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Lessons for the stock market

Experts say retail investor does not need to look at the indices on a daily or even monthly basis and should invest regularly

Joydeep Ghosh  |  Mumbai 

In the past few months, every time the retail investor thought there was hope that things were improving, a global or local event would turn the stock market sentiment for the worse.

In the past six months, the BSE exchange's Sensitive Index or Sensex has swung consistently between 18,000 and 20,000 points. But that's not all. Between March 11 and April 15, the Sensex gained 1,288 points. In complete contrast, it fell 1,800 points between April 15 and May 20 (see table) and that trend has continued. The National Stock Exchange's Nifty VIX, which measures volatility in the market, rose from 17 to 20 last month. Consequently, a retail investor really does not know if it is a good time to enter or exit.

Market experts say the retail investor does not need to look at the indices on a daily or even monthly basis. According to Hemant Rustagi, chief executive of Wiseinvest Advisors, since there is no momentum in either direction, the first lesson for investors is - stop trying to time the market. "When there is a secular rally or downside, one can take a call on entering or exiting. But in these circumstances, one can get stumped and lose money real quickly," says Rustagi.

Another thing investors should do is keep investing regularly. Says a financial planner, "It is not important whether you invest through a systematic investment plan or not. But take the decision to invest three-four times in a year. This will help in two ways. One, it will ensure you are invested to take advantage of better market conditions and, two, there will be investment discipline.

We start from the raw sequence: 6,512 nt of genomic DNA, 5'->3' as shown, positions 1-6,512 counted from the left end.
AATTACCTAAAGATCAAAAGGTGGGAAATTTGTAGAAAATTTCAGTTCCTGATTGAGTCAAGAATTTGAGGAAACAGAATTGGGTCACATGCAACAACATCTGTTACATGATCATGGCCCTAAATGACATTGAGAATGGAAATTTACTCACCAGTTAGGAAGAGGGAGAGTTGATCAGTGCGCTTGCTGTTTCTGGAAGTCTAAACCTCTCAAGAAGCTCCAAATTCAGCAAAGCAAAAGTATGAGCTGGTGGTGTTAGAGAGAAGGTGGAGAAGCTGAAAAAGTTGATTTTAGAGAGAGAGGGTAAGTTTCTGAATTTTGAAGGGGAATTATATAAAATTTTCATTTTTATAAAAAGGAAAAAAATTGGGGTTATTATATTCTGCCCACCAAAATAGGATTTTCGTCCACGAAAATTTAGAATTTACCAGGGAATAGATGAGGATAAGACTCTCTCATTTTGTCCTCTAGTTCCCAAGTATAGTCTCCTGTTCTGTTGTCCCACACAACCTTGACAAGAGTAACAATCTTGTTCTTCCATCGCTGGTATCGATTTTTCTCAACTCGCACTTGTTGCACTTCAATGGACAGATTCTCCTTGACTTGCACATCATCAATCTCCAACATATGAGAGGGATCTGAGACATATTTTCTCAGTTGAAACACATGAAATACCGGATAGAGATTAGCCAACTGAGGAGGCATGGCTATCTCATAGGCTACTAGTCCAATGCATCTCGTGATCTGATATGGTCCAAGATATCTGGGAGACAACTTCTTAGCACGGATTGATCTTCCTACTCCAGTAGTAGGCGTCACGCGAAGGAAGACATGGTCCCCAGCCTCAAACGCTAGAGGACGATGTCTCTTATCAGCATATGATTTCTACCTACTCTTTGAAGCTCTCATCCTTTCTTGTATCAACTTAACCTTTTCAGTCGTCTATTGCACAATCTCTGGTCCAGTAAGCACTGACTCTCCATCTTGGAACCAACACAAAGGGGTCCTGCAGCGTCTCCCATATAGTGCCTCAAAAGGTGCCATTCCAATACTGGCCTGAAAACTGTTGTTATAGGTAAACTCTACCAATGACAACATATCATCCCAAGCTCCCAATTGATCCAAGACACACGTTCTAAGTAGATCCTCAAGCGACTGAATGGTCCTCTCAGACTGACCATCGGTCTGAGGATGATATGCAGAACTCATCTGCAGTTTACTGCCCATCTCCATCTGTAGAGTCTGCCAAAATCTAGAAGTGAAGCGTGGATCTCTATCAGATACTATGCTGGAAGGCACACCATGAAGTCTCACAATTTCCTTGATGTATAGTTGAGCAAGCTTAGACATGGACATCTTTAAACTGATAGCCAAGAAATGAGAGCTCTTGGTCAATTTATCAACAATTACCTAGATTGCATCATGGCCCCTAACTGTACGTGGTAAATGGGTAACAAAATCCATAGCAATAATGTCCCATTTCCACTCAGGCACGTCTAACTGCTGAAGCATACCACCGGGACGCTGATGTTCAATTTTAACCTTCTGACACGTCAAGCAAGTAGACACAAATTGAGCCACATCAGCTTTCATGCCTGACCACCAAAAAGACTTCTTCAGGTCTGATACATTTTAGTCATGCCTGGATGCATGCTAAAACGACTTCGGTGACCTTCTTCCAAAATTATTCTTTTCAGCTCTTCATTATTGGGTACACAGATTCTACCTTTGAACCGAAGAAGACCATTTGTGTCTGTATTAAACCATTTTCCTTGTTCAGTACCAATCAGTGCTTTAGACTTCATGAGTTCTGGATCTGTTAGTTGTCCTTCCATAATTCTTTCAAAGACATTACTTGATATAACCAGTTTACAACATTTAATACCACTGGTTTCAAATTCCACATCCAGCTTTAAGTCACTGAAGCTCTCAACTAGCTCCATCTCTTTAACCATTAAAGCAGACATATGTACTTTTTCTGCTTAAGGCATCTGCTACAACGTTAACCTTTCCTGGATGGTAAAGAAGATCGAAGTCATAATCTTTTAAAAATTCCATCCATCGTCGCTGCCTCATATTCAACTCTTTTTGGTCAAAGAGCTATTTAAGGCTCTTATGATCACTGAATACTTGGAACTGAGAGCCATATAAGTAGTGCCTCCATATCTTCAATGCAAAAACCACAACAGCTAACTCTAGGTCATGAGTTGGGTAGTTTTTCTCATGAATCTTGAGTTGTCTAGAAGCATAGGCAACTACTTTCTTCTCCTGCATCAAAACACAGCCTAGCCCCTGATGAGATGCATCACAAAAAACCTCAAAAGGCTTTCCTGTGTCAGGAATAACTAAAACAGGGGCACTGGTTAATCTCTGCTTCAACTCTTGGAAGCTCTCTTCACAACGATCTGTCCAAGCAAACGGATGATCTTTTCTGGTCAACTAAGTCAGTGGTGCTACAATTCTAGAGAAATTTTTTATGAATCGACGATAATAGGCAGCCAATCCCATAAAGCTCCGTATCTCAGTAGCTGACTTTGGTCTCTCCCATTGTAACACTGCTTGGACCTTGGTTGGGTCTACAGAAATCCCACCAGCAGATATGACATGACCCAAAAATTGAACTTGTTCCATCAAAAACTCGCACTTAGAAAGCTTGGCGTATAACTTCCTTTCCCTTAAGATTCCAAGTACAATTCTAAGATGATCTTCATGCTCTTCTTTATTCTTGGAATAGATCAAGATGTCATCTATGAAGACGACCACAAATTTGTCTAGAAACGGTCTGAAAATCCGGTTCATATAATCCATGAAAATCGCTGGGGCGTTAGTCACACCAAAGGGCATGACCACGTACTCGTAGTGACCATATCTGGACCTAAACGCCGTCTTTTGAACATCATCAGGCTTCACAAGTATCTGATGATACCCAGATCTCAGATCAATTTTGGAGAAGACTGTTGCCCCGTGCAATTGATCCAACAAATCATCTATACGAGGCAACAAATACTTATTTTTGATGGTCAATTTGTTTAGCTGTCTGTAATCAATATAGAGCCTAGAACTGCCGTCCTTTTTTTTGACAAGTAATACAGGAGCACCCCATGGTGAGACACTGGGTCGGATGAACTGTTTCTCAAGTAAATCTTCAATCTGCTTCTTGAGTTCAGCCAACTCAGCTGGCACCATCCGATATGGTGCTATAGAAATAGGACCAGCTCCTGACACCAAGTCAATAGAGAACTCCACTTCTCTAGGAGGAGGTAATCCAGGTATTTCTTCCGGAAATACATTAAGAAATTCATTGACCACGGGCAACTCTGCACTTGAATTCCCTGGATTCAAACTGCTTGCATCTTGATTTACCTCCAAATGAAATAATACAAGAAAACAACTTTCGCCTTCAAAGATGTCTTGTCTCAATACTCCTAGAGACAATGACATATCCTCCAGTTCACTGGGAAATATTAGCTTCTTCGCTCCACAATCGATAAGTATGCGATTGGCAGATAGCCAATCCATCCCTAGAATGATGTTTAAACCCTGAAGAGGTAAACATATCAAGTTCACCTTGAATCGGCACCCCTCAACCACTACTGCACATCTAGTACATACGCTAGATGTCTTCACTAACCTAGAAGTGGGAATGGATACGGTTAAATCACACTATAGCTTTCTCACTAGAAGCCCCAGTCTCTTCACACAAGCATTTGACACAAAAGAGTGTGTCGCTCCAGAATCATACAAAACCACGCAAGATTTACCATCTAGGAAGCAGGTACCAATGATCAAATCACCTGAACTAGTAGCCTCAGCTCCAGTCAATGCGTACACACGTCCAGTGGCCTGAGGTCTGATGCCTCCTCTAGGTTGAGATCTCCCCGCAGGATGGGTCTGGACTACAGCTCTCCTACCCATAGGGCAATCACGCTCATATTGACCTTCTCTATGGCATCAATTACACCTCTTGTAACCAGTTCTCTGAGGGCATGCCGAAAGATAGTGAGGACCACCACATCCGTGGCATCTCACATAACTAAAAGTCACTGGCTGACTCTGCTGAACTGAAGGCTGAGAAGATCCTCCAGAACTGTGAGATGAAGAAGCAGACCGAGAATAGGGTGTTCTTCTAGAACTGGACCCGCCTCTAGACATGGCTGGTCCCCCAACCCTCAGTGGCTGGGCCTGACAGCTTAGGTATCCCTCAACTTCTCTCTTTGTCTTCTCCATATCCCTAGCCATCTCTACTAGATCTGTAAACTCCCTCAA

Investment consultant Gul Tekchandani feels these market conditions offer opportunities as well. Retail investors should accumulate good stocks and hold these. "But don't buy small stocks in any sector. Buy big companies in the sector of your preference because valuations are cheap," he advises.

Importantly, if the stock price falls immediately after buying, don't get ulcers and try to average out costs by buying more. "How long can you average out costs? It is important that you do not chase the price of a stock. Instead, buy good businesses," adds Tekchandani. High dividend-yield stocks could be a good option as well.

With the election fever already on, most feel the markets are unlikely to see any significant upside or downside for at least some time. Also, with things improving in the US, the fear of slowing of the liquidity tap there (QE3) is likely. So, from foreign institutional investors might slow down. So, it is important to have an investor's mindset of buy and hold. Going for a quick buck will only lead to losing of money.

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First Published: Tue, July 09 2013. 22:30 IST
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